The answer finally came, thanks to a door-to-door campaign of asking residents if they had noticed any changes . One fellow, a chicken farmer, had a chicken barn full of thousands of egg layers. He was quite proud of the string of 60 W lightbulbs that kept the chickens, warm, and bright. Not only were the lights bright, but they were free!

    He explained how he had hooked up a string of lights in series And by connecting this wire loop of just the right dimension the lights magically lit up as bright as day. Free lighting!!

    Of course what he was doing was building a full wave length loop for 740 kHz and sucking the power right out of the signal from a transmitter but one mile away.. He just happened to be located in the direction of downtown Toronto. Had it been in any other direction we may never have found out.

    I’m not sure how the CBC convinced him to disconnect his lights. But he did, thoughtfully, and the signal strength in Toronto return to normal. Radio audience versus chickens. The audience won. CBC AM radio returned to downtown Toronto.

    Ian VE3DJI

  5. Mark

    RFI is an issue in some electrics, maybe hybrids too.

    I had an Nissan Leaf 2015 and the AM radio worked fine, then I got a BMW i3 and the Am radio was disabled by software, I hacked it and also got the 49m Shortwave band.

    Reception was great until the motor started turning then everything was wiped out, the I£ has a CF Chassis and plastic body panels so there was absolutely no grounding.

    Now I have the VW id3 and AM is not included/disabled.

    I’m not sure if any after market radio could be installed, as the radios now are integrated as part of the infotainment unit that controls half the cars functions.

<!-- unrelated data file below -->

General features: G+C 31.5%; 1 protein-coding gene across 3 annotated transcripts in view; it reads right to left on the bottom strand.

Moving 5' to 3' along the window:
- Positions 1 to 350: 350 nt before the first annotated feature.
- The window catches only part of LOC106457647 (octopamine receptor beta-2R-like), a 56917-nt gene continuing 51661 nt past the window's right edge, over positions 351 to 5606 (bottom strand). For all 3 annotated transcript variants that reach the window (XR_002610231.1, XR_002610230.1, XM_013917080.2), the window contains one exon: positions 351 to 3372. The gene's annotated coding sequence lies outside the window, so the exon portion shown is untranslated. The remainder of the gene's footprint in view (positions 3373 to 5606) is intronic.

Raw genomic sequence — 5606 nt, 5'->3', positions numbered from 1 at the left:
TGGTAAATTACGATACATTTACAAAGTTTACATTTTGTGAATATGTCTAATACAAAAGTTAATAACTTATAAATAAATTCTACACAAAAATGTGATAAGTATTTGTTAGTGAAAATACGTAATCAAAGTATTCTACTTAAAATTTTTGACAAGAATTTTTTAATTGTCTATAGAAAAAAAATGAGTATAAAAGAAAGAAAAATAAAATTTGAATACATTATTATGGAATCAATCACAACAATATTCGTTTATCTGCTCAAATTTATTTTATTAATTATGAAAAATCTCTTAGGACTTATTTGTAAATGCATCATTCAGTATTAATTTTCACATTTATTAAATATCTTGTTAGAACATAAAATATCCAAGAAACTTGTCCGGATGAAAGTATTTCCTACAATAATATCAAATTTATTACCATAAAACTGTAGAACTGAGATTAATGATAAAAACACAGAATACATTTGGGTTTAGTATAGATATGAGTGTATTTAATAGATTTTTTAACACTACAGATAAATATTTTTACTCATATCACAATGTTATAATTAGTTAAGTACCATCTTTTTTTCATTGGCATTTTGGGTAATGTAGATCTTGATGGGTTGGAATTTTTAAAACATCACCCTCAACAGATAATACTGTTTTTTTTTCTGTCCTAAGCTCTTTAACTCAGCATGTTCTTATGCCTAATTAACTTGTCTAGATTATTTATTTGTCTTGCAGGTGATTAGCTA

More and more physical buttons are disappearing for touch screens and I don’t like it, give me physical buttons any day but more and more car manufacturers are removing physical controls for digital.

    People are addicted to screens enough as it is and even hams can’t get enough with their fancy waterfalls….

    I don’t know anyone who listens to AM radio in any way shape or form who’s not into either Ham radio or SWL or both. I find it a challenge to find someone who heard of ham radio or Shortwave.

    Most cell phone companies today provided unlimited data so People can stream all day long and more and more People are buying smart speakers, not radios.

  6. mangosman

    Federal Communications Commission
    Ԥ 15.103 Exempted devices.

    Except as provided in paragraph (j) of this section, the following devices are subject only to the general conditions of operation in §§ 15.5 and 15.29, and are exempt from the specific technical standards and other requirements contained in this part. The operator of the exempted device shall be required to stop operating the device upon a finding by the Commission or its representative that the device is causing harmful interference. Operation shall not resume until the condition causing the harmful interference has been corrected. Although not mandatory, it is strongly recommended that the manufacturer of an exempted device endeavor to have the device meet the specific technical standards in this part.

    (a) A digital device utilized exclusively in any transportation vehicle including motor vehicles and aircraft.’
    So vehicles can radiate as much interference as the manufacturer wishes in the USA.

    1. mangosman

      I suspect this exemption has been around in the background for quite a while. Whilst diesel engines do not have spark plugs, suppression of ignition systems in gasoline engines is easy and well established. Aircraft using Avgas is similar to gasoline engines. Jet engines need spark plugs to get started until the engine gets to operating speed.
      Electric trains and trams have a pantograph connecting to the supply wire which arcs at joins and when there is a gap between the wire and the pantograph.
      This leaves diesel electric locomotives. The diesel engine is fine, it drives an alternator which then drives AC electric motors.
      These days nearly all large electric motors are driven by an inverter which converts DC to AC. This is because the speed is easily changed by changing the inverter frequency and AC motors are more efficient. The electricity source is typically AC which is rectified to produce DC. This is probably the original reason for the FCC exemption.
      This is what happens in EVs and hybrids. When EV numbers increase electromagnetic interference will increase which may eventually force the FCC’s hand to tighten the regulations.

  7. mangosman